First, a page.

by Cydney Posner
The WSJ is reporting on a move by some shareholder activists to change the way votes are counted. One shareholder activist group has studied the voting results for shareholder proposals over the period from 2004 to 2014, identifying 63 cases in which the “yes” votes outnumbered the “no” votes, but abstentions caused the proposal to lose. That may be because, under the default Delaware voting standard for most matters (excluding election of directors), the required vote for approval of a matter is the affirmative vote of the holders of the majority of shares present in person or represented by proxy at the meeting and entitled to vote on the subject matter. Typically, “abstentions” are considered to be present or represented and entitled to vote, but, because they are not affirmative votes, they have the effect of votes “against” (i.e., they are counted in the denominator when calculating the vote outcome). According to the article, however, a 2013 report from CalPERS found that just under 48% of the companies in the Russell 1000 index exclude abstentions from vote counts. And a study by the activist group showed that “abstentions cut the affirmative vote share by more than 5% in 357 cases and by more than 10% in 73 cases….”
According to the article, some corporate governance activists are pushing to change the way votes are counted on shareholder proposals. These activists are submitting shareholder proposals requesting that companies amend their governing documents to provide that all matters presented to shareholders, other than the election of directors, be decided by a simple majority of the shares voted “For” and “Against” a matter, with that policy applicable to all matters unless shareholders approved higher thresholds or unless contrary to applicable laws or stock exchange rules. In one case, the shareholder proposal was soundly rejected at the shareholder meeting, but the company confirmed that it may still consider the change as part of its regular governance review. In another case, where a company changed its voting standard, the company had previously included a provision in its bylaws that required a vote of a “majority of the outstanding” to approve any shareholder proposal, a threshold that was higher than the threshold otherwise applied to management proposals. The proponent agreed to withdraw the proposal in one instance where the company agreed to study the idea.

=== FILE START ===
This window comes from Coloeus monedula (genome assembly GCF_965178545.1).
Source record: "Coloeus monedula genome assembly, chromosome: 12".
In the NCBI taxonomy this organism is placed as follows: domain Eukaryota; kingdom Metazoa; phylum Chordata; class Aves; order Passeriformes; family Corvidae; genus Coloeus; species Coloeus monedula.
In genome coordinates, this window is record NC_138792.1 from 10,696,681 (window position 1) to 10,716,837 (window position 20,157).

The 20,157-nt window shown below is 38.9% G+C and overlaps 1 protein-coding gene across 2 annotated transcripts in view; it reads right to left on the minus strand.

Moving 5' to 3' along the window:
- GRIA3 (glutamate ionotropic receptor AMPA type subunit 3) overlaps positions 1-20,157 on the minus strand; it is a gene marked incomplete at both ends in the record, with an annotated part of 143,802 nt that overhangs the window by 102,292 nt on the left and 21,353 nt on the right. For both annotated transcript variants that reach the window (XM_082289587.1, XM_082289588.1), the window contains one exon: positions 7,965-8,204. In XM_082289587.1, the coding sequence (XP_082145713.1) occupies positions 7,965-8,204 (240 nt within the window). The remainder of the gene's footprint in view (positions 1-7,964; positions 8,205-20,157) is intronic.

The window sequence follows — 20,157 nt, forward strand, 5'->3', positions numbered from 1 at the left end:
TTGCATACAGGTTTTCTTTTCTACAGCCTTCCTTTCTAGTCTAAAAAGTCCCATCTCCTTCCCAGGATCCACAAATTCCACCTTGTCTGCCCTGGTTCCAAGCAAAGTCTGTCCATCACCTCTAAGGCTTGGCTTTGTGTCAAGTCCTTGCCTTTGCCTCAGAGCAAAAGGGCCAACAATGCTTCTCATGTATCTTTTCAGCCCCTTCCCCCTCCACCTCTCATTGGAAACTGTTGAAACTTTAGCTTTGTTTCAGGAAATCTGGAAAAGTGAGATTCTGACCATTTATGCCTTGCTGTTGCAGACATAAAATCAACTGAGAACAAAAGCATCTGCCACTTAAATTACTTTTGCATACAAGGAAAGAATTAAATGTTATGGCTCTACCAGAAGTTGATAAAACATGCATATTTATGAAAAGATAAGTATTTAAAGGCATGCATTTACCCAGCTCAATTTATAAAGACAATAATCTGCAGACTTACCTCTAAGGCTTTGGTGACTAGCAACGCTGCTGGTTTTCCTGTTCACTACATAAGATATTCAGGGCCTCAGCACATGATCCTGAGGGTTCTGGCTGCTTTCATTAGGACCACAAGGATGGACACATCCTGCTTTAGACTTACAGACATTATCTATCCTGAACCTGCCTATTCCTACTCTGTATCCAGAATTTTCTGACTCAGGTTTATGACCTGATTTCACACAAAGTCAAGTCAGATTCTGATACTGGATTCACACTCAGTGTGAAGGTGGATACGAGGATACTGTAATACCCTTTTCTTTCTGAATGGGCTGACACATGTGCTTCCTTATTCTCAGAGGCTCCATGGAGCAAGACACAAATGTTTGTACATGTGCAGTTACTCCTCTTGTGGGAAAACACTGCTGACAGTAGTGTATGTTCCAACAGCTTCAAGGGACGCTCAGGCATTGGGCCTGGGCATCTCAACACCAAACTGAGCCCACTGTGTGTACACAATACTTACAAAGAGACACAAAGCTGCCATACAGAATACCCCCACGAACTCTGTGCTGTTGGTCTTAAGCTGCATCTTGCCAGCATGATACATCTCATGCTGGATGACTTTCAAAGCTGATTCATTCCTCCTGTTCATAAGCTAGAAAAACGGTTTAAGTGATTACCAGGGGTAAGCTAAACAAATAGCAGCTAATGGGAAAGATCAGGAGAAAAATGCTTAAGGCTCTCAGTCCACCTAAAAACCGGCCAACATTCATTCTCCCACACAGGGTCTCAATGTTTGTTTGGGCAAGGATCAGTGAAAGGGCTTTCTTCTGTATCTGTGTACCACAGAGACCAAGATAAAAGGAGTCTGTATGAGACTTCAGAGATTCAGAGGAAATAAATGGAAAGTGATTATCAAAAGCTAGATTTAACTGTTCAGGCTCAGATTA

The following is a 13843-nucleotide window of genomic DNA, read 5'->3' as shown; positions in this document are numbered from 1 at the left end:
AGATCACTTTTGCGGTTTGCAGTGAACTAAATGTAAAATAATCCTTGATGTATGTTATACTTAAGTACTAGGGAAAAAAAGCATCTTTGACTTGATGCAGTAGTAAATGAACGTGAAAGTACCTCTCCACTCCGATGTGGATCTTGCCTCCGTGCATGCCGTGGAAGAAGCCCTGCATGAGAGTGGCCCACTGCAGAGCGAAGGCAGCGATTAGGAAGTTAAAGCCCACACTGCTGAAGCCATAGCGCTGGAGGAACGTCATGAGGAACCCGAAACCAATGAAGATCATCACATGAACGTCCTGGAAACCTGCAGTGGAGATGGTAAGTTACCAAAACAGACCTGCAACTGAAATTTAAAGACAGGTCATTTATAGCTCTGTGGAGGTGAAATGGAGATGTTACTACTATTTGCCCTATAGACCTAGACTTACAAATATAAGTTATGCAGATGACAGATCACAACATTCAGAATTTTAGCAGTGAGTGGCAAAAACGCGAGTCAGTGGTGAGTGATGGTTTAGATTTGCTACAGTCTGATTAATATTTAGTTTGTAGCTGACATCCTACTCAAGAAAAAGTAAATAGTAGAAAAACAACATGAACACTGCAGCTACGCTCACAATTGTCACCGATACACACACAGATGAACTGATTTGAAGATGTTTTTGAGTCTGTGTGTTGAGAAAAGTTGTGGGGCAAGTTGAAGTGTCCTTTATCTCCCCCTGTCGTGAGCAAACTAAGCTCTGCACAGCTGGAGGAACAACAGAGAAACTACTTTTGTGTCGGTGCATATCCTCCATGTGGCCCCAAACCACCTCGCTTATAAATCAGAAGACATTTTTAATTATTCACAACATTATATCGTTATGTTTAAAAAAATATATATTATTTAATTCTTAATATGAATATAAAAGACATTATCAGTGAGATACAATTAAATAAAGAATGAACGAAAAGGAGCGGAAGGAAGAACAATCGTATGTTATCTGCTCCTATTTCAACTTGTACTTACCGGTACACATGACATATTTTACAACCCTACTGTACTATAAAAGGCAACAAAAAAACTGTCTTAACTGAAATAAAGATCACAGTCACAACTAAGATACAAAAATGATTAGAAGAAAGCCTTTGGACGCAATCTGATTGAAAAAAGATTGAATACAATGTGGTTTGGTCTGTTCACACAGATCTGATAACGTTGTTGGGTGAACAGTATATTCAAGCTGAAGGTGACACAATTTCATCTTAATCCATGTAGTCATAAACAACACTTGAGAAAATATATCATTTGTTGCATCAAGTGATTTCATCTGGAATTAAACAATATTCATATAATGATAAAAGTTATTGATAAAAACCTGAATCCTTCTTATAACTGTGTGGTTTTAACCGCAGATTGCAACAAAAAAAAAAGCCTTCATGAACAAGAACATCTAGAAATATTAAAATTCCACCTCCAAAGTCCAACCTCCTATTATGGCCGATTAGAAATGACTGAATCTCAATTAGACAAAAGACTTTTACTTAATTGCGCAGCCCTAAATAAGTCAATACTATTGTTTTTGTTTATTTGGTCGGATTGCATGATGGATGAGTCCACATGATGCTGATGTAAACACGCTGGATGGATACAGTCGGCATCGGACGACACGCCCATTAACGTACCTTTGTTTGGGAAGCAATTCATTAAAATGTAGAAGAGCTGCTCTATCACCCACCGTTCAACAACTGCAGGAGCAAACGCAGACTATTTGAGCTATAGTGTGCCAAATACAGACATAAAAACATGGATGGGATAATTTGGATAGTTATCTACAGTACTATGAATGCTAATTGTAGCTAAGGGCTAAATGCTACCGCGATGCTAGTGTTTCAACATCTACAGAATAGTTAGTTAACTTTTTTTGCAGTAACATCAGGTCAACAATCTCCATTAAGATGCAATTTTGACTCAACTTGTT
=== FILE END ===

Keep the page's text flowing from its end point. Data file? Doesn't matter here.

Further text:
Interestingly, however, according to the article, “some major institutional investors, such as Vanguard Group, say they will vote ‘no’ rather than ‘abstain’ on shareholder proposals if companies make the change the activists are seeking.” Vanguard’s head of corporate governance indicated that its “policy stance has been to vote ‘abstain’ on most environmental and social shareholder proposals where it didn’t see a compelling shareholder value argument. ‘Generally speaking, our votes are intended to not support the proposal,’ he said, explaining that Vanguard considers such matters ‘under the purview of the management and board and something shareholders shouldn’t be voting on.’ For companies that stop counting abstentions in vote tallies, that policy changes. ‘We do pay attention to the vote counting standard,’ [he] explained, and said that where abstentions don’t count, ‘we would vote against the proposal,’ rather than effectively improve its chances of winning by abstaining.”